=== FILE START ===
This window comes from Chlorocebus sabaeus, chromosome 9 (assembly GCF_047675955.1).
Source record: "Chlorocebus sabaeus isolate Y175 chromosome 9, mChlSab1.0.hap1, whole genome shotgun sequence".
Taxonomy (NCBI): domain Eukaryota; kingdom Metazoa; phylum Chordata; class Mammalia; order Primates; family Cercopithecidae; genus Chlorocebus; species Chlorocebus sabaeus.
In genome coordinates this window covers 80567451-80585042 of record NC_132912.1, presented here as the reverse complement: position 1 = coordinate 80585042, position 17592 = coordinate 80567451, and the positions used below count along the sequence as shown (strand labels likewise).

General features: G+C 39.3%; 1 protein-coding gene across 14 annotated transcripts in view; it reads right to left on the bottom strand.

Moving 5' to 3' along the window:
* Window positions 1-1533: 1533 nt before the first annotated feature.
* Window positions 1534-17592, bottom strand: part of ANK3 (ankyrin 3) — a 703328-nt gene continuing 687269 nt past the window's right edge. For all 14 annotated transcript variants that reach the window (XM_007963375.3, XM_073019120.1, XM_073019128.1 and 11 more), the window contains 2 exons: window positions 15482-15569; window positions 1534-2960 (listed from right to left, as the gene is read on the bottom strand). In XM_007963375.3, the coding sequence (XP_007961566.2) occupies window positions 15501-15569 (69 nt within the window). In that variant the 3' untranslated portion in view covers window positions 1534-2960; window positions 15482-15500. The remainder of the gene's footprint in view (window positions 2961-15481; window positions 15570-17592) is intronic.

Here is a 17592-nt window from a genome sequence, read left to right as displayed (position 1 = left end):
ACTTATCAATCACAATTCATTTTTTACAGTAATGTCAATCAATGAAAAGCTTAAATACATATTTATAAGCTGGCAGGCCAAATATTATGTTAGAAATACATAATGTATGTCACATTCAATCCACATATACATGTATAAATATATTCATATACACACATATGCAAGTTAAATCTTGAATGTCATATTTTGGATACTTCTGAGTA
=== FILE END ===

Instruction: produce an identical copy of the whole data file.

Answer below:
This window comes from Chlorocebus sabaeus, chromosome 9 (assembly GCF_047675955.1).
Source record: "Chlorocebus sabaeus isolate Y175 chromosome 9, mChlSab1.0.hap1, whole genome shotgun sequence".
Taxonomy (NCBI): domain Eukaryota; kingdom Metazoa; phylum Chordata; class Mammalia; order Primates; family Cercopithecidae; genus Chlorocebus; species Chlorocebus sabaeus.
In genome coordinates this window covers 80567451-80585042 of record NC_132912.1, presented here as the reverse complement: position 1 = coordinate 80585042, position 17592 = coordinate 80567451, and the positions used below count along the sequence as shown (strand labels likewise).

General features: G+C 39.3%; 1 protein-coding gene across 14 annotated transcripts in view; it reads right to left on the bottom strand.

Moving 5' to 3' along the window:
* Window positions 1-1533: 1533 nt before the first annotated feature.
* Window positions 1534-17592, bottom strand: part of ANK3 (ankyrin 3) — a 703328-nt gene continuing 687269 nt past the window's right edge. For all 14 annotated transcript variants that reach the window (XM_007963375.3, XM_073019120.1, XM_073019128.1 and 11 more), the window contains 2 exons: window positions 15482-15569; window positions 1534-2960 (listed from right to left, as the gene is read on the bottom strand). In XM_007963375.3, the coding sequence (XP_007961566.2) occupies window positions 15501-15569 (69 nt within the window). In that variant the 3' untranslated portion in view covers window positions 1534-2960; window positions 15482-15500. The remainder of the gene's footprint in view (window positions 2961-15481; window positions 15570-17592) is intronic.

Here is a 17592-nt window from a genome sequence, read left to right as displayed (position 1 = left end):
ACTTATCAATCACAATTCATTTTTTACAGTAATGTCAATCAATGAAAAGCTTAAATACATATTTATAAGCTGGCAGGCCAAATATTATGTTAGAAATACATAATGTATGTCACATTCAATCCACATATACATGTATAAATATATTCATATACACACATATGCAAGTTAAATCTTGAATGTCATATTTTGGATACTTCTGAGTA